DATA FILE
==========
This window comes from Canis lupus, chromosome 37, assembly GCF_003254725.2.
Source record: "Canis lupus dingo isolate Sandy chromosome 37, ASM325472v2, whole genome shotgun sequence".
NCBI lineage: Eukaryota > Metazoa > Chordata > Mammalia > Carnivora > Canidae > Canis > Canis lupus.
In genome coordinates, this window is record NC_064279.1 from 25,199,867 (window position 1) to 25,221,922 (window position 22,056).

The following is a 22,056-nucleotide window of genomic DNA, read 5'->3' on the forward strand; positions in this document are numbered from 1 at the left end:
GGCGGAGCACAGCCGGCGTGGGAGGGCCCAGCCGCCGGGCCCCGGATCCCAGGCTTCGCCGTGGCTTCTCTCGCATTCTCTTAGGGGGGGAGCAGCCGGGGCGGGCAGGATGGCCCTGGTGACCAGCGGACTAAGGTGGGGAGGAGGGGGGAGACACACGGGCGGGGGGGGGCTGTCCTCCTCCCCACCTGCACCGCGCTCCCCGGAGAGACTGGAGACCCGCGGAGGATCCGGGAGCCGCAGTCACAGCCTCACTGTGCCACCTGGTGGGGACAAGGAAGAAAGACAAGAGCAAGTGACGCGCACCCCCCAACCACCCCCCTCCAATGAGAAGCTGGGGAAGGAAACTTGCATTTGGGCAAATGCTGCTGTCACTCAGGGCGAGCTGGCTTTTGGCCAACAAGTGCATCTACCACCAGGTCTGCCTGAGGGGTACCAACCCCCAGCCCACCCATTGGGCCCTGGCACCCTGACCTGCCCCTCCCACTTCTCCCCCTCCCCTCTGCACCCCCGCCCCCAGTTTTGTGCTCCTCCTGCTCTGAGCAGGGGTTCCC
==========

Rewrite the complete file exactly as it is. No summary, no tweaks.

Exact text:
This window comes from Canis lupus, chromosome 37, assembly GCF_003254725.2.
Source record: "Canis lupus dingo isolate Sandy chromosome 37, ASM325472v2, whole genome shotgun sequence".
NCBI lineage: Eukaryota > Metazoa > Chordata > Mammalia > Carnivora > Canidae > Canis > Canis lupus.
In genome coordinates, this window is record NC_064279.1 from 25,199,867 (window position 1) to 25,221,922 (window position 22,056).

The following is a 22,056-nucleotide window of genomic DNA, read 5'->3' on the forward strand; positions in this document are numbered from 1 at the left end:
GGCGGAGCACAGCCGGCGTGGGAGGGCCCAGCCGCCGGGCCCCGGATCCCAGGCTTCGCCGTGGCTTCTCTCGCATTCTCTTAGGGGGGGAGCAGCCGGGGCGGGCAGGATGGCCCTGGTGACCAGCGGACTAAGGTGGGGAGGAGGGGGGAGACACACGGGCGGGGGGGGGCTGTCCTCCTCCCCACCTGCACCGCGCTCCCCGGAGAGACTGGAGACCCGCGGAGGATCCGGGAGCCGCAGTCACAGCCTCACTGTGCCACCTGGTGGGGACAAGGAAGAAAGACAAGAGCAAGTGACGCGCACCCCCCAACCACCCCCCTCCAATGAGAAGCTGGGGAAGGAAACTTGCATTTGGGCAAATGCTGCTGTCACTCAGGGCGAGCTGGCTTTTGGCCAACAAGTGCATCTACCACCAGGTCTGCCTGAGGGGTACCAACCCCCAGCCCACCCATTGGGCCCTGGCACCCTGACCTGCCCCTCCCACTTCTCCCCCTCCCCTCTGCACCCCCGCCCCCAGTTTTGTGCTCCTCCTGCTCTGAGCAGGGGTTCCC